By Tabitha Phillips
The fashion world has profited from the allure of Native American culture for decades, but with the rise of new media it is easier for Native Americans to push back against the tide of inauthentic and tacky fashion trends.
While non-stereotypical depictions of Native Americans remain largely absent from media, clothing that appears to be Native-inspired has appeared in stores country-wide. Fashion lines that use Native-inspired patterns and stereotypical imagery such as feathers, dreamcatchers, and tomahawks have garnered much criticism in recent years. In early 2011, clothing store Urban Outfitters began using the Navajo name to market products such as the Navajo Print Fabric Wrapped Flask and the Navajo Hipster Panty.
Victoria LaPoe, a broadcast instructor at LSU and a member of the Native American Journalists Association Member, believes that the reason organizations stereotype Native Americans is that they are disconnected from the Native community.
The growing presence of a diverse, online Native American community is challenging that disconnect. In October of 2011 Urban Outfitters was called out for its illegal use of the trademarked name Navajo by various sites like Jezebel, Racialicious, Indian Country Today Media Network, and the Native Appropriations blog after a critical letter written by Sasha Houston Brown of the Santee Sioux Nation went viral. The company claimed that the Navajo Nation never contacted them, but failed to mention that the Navajo Nation sent them a cease and desist letter concerning the use of the Navajo name in June 2011. Urban Outfitters did not seem willing to speak directly with Brown, but company spokesman Ed Looram did release a statement to ABCNews.
“The Native American-inspired trend and specifically the term ‘Navajo’ have been cycling thru fashion, fine art and design for the last few years,” said Looram. “We currently have no plans to modify or discontinue any of these products.” On October 19th, the Urban Outfitters online store removed the term Navajo from the products, but the products were still available for purchase under names like Printed Fabric Wrapped Flask and Printed Hipster Panty.
To avoid legal troubles and accusations of racism, many brands market their Native American-inspired fashion lines as “tribal” and ethnic”. A quick search for the term “tribal” on Forever 21’s website will reveal 121 results. The term tribal suggests that the patterns used in the clothing are representative of any Native American culture and ignore the intricacies of the Native tribes. “I just don’t think that there’s an understanding of that culture, so there’s a lot of assumptions made instead of a corporation going to actually get to know different tribes,” said LaPoe. “Every tribe is different. There’s 566 tribes and no tribe is alike.”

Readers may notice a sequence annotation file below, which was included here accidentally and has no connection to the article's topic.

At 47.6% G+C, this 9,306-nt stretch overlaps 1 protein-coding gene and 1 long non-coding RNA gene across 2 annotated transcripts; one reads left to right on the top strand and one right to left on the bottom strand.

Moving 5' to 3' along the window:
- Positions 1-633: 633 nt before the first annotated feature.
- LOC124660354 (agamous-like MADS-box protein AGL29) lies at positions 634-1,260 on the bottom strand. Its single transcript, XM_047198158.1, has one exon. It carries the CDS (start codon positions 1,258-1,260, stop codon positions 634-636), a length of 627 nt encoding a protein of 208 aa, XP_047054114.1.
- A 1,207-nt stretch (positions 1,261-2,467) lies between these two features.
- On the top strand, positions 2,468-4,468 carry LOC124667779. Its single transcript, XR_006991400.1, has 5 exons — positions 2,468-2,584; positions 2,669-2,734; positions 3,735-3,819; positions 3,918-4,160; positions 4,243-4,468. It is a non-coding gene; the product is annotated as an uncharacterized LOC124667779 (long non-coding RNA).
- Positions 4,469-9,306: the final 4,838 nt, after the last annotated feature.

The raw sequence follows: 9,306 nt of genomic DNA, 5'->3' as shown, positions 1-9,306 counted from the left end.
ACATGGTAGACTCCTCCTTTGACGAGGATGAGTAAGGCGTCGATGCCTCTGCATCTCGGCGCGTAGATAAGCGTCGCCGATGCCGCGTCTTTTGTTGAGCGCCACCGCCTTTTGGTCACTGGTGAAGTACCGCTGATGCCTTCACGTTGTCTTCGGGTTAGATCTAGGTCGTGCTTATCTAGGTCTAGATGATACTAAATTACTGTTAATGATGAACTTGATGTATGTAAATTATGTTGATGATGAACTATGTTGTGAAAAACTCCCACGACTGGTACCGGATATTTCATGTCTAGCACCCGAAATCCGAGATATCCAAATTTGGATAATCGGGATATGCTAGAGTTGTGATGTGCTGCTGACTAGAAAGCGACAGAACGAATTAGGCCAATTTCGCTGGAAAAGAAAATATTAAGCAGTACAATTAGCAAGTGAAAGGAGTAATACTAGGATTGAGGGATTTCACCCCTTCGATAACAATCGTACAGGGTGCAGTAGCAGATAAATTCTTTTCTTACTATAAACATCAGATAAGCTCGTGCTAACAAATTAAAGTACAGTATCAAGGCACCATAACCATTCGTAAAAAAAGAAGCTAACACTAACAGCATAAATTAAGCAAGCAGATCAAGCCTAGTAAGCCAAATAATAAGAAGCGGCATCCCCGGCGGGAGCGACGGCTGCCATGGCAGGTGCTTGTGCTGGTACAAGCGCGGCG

Athens has not been immune to the “tribal” craze. Pitaya, a chain of clothing boutiques with a location in Downtown Athens, promoted a Native-inspired collection which included a Dream-catcher dress and a Native-weave strapless dress. Downtown Athens also has a store called the Native American Gallery, which contains mostly jewelry and trinkets.
Summer Self, a manager at Native American Gallery, thinks that the Native American-inspired trend’s popularity has to do with the imagery of the culture. “It’s the patterns that they use,” she said. “For the more native-made stuff, it’s the materials that they use, but really in general fashion I think it’s really just the patterns and the colors and just how they go so well together.”
As for the consumers of these trends, Self said, “I just think they appreciate the culture and so that’s why they are drawn to the fashion.”
LaPoe is concerned with the appropriation of an entire culture into a clothing line. “A clothing line or organization will see one little nugget like a dream catcher or a buffalo or a tribal pattern and then they’ll market it and sell it because it’s what people who are non-native think of when it comes to those clothing lines,” she said.
LaPoe is optimistic that the internet will allow Native Americans to more strongly demand respect for their multifaceted culture.
“I think it’s picking up,” she said. “If something doesn’t seem right, like the Navajo flask, someone will say something about it within the sites and then everybody is all over it.”
LaPoe mentioned the use of Facebook, Linked In, and Twitter to connect with other Native Americans across the country. A petition on Change.org needed to receive only a little over 16,000 signatures before Urban Outfitters buckled under the pressure and removed the Navajo collection from the website. Urban Outfitters are still selling the products through other outlets and they are still selling online products like the Dakota Suede & Feather Necklace.
Urban Outfitters may have to pay for its unapologetic stance as they now face a lawsuit from the Navajo Nation, who own several trademarks of their name.
“I think that companies need to be more concerned about backlash,” said LaPoe. “Because with the bursting of native media online and with more access people are going to start speaking up.”